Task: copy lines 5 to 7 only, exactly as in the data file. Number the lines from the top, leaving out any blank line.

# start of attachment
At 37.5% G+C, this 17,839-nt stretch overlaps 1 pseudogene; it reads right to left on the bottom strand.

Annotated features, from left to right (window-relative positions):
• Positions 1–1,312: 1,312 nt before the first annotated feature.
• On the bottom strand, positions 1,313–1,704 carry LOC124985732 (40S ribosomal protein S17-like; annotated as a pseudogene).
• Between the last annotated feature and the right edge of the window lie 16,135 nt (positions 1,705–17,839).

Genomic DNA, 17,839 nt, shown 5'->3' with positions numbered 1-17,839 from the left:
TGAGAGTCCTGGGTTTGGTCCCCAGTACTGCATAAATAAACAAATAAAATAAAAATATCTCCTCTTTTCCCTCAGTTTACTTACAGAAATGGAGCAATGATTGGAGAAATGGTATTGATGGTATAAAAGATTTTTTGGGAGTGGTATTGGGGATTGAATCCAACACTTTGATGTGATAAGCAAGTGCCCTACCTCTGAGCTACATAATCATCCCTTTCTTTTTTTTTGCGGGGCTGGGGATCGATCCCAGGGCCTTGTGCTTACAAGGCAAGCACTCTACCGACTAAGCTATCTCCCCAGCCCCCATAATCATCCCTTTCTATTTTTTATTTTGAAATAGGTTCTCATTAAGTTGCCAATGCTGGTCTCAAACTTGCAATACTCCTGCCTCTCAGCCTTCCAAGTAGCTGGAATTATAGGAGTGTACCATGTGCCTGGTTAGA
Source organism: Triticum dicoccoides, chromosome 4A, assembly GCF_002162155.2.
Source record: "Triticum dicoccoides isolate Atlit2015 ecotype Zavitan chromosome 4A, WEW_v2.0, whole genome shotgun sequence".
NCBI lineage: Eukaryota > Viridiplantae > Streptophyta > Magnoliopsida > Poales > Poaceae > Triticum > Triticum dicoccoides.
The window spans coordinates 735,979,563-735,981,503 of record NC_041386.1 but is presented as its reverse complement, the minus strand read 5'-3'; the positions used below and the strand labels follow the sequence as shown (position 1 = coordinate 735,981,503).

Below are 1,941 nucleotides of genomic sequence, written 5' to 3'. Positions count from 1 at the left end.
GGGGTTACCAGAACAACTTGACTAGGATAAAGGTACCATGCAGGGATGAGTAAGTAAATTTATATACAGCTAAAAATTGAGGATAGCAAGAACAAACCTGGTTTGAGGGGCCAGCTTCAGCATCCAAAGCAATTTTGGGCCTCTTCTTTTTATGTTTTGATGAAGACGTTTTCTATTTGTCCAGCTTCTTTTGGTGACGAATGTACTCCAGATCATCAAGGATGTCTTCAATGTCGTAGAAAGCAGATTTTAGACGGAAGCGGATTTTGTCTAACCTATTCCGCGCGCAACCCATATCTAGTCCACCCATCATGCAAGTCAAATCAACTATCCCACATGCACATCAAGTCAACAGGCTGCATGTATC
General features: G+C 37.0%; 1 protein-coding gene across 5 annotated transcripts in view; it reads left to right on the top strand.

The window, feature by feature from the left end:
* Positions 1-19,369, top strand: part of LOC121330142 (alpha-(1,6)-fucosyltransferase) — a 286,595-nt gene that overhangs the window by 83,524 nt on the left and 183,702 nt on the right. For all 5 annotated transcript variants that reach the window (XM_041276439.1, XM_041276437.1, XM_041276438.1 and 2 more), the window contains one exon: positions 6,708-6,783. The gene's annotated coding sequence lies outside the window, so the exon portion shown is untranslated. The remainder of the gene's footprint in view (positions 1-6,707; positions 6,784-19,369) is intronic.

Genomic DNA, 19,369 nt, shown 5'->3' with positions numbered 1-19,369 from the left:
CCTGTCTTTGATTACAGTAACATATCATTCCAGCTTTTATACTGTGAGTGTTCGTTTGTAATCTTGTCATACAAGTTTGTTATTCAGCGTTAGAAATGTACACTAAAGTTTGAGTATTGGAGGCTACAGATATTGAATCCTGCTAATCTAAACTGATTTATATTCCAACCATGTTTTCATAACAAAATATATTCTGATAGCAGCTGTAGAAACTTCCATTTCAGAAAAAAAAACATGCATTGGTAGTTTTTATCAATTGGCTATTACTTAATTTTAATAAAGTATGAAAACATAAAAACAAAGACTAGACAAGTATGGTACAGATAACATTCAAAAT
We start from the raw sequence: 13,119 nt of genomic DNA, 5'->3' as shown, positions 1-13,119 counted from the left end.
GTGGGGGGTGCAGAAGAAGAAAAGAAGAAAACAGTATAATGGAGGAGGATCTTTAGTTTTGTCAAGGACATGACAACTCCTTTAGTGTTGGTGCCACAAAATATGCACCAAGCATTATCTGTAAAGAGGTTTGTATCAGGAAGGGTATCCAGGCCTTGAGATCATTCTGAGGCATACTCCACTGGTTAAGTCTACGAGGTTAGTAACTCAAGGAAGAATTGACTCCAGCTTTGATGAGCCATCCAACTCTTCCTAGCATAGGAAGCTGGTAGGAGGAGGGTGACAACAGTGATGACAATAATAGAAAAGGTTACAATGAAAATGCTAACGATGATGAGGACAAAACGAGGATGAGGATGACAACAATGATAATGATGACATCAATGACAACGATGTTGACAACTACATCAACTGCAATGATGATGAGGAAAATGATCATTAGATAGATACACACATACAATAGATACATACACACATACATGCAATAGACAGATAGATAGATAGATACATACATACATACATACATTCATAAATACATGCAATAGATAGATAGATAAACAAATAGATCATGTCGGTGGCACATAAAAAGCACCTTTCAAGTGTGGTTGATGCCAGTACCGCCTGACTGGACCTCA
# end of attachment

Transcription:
• Between the last annotated feature and the right edge of the window lie 16,135 nt (positions 1,705–17,839).

Genomic DNA, 17,839 nt, shown 5'->3' with positions numbered 1-17,839 from the left:
TGAGAGTCCTGGGTTTGGTCCCCAGTACTGCATAAATAAACAAATAAAATAAAAATATCTCCTCTTTTCCCTCAGTTTACTTACAGAAATGGAGCAATGATTGGAGAAATGGTATTGATGGTATAAAAGATTTTTTGGGAGTGGTATTGGGGATTGAATCCAACACTTTGATGTGATAAGCAAGTGCCCTACCTCTGAGCTACATAATCATCCCTTTCTTTTTTTTTGCGGGGCTGGGGATCGATCCCAGGGCCTTGTGCTTACAAGGCAAGCACTCTACCGACTAAGCTATCTCCCCAGCCCCCATAATCATCCCTTTCTATTTTTTATTTTGAAATAGGTTCTCATTAAGTTGCCAATGCTGGTCTCAAACTTGCAATACTCCTGCCTCTCAGCCTTCCAAGTAGCTGGAATTATAGGAGTGTACCATGTGCCTGGTTAGA